I just returned from Cannes Lions with a slight aversion to the Carlton terrace (in one day, eight hours straight, 12 meetings and more bottles of wine on the bill than could possibly have been consumed!), a wonder at the amount of different attention-seeking marketing techniques (from Bentleys to helicopters) and a single unanswered question that I asked in practically every meeting:
When will people finally stop believing they should create digital ads that are 30 seconds in length?
Considering the amount of data that seemingly goes into every digital advertising campaign I can’t find anyone who can tell me where the data behind this decision has come from.
Thirty seconds on TV, brilliant. Who doesn’t have their favorite 30-second spot?
And when digital advertising was young, I could understand why it made sense to use the Internet to extend the reach of TV creative.
However, as it is now the second largest medium of advertising, we can’t really fall back on the excuse that the creative was made for TV and just ported over to the digital campaign.
I walk past digital billboards in London every day with one star or another looking at me, tapping the screen or trying to get my attention. I don’t see the TV ad hastily trying to get through 15 seconds of content in the three seconds I walk past, I see bespoke, engaging content, made to measure.
Brands have an appetite to make long-form video. I look at brands’ YouTube channels every day, and they are just starting to make content that goes way beyond 30 seconds.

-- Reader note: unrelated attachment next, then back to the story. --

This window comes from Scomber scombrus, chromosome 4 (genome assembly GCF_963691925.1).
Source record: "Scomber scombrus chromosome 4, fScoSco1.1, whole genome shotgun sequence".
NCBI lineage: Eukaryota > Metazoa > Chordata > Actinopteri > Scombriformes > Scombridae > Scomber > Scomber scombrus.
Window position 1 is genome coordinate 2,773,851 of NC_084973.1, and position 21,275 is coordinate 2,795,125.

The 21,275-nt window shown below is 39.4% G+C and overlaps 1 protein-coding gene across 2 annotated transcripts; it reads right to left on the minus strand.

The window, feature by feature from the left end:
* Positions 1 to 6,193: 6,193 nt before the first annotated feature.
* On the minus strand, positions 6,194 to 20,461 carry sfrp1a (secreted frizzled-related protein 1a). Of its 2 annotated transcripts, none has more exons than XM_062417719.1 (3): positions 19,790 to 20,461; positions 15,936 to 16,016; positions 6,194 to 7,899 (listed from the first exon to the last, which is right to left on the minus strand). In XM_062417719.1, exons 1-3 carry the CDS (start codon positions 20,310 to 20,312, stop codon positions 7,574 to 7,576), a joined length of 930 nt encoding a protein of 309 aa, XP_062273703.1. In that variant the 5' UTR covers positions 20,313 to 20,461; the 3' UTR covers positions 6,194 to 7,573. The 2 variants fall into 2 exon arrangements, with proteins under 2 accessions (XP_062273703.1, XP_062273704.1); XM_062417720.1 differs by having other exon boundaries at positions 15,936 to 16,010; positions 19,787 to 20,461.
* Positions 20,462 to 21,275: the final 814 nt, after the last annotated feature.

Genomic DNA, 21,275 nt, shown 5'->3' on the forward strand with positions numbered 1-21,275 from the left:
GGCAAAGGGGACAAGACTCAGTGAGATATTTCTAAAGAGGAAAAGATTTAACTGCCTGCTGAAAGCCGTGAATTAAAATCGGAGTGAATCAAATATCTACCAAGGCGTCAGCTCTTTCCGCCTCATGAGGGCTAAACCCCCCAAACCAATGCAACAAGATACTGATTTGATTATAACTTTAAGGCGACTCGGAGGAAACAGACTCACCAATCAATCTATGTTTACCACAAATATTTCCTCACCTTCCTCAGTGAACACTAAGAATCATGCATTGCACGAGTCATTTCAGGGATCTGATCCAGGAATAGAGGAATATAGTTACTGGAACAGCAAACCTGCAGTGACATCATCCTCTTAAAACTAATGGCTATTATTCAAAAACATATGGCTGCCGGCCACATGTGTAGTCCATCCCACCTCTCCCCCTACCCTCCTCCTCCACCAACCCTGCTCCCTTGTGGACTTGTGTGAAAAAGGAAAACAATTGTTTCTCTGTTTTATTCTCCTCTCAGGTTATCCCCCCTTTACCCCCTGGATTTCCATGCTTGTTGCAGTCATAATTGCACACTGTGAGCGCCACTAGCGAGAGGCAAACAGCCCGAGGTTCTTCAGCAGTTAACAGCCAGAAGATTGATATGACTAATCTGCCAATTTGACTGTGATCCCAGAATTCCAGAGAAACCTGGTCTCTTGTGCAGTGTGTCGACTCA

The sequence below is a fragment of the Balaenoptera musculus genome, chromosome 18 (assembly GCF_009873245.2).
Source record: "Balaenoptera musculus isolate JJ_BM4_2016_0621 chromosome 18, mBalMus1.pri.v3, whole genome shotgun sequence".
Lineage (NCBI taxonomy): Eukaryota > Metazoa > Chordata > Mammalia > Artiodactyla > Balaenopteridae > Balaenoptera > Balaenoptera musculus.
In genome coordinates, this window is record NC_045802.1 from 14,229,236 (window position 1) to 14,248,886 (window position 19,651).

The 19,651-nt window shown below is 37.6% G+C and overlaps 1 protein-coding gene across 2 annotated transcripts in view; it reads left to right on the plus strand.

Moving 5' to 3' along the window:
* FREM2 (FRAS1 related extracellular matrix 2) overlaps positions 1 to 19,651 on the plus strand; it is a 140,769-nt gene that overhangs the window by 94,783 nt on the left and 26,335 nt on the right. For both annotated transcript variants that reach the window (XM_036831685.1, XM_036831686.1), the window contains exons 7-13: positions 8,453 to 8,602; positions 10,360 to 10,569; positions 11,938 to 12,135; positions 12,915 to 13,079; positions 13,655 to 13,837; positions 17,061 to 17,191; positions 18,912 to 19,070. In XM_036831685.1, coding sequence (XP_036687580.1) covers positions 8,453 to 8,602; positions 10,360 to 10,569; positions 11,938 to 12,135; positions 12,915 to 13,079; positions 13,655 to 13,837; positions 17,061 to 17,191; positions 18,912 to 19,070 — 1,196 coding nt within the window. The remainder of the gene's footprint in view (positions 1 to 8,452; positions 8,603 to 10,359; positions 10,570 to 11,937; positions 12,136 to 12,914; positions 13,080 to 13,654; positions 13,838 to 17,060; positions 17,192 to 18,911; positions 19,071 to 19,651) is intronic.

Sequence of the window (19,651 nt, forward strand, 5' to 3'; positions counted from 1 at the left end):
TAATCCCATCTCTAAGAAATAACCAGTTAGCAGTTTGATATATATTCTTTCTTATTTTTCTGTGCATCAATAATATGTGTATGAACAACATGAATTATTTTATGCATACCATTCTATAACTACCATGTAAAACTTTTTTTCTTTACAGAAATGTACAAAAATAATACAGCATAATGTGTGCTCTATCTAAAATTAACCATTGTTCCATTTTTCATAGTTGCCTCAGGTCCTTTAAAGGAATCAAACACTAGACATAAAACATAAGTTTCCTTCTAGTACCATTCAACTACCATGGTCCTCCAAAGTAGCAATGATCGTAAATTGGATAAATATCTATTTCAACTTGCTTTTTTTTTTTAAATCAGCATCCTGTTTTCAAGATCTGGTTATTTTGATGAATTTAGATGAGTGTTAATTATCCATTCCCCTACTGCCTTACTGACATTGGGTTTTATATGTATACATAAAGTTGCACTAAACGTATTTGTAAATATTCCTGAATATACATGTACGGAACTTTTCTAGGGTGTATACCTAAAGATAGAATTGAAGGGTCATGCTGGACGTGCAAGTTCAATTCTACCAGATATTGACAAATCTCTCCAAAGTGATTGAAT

I see ads from a bank offering me advice on how to get a mortgage or a coffee brand telling me the best places to visit around the world or a simple toilet spray.
None of these are under a minute, let alone 30 seconds.
Red Bull showed us how Felix Baumgartner fell 120,000 meters in 720 seconds. If it were a 30-second video, he would have only fallen 147. The difference between falling from the edge of space and the top of the great pyramid… It’s not hard to see which one is more exciting.
So, as an industry, what haven’t we done to inform our clients what the best length of content is for them to create to get the best impact?
It likely won’t be a one size fits all because the content isn’t either, a particular oddity of Internet programming. A 30-second pre-roll certainly doesn’t work before a 15- second sport clip, but neither does it allow for the full storytelling potential that digital offers.
Unlike TV consumption, where the users are passively watching content, repurposed 15- or 30 -second television spots don’t always perform well in an online environment where users are actively consuming.
Research supports the fact that advertisers value completed views over click-through rates, with brand recall being much greater if the entire ad was watched.
As more people are sticking around to watch longer videos up to five minutes in length (says the IAB), then marketers should be able to create effective spot lengths and use the time to deliver their message through emotional storytelling.
It’s time to let go of the 30-second notion and embrace long-form advertainment that tells a story, builds a reputation and leaves a lasting impression.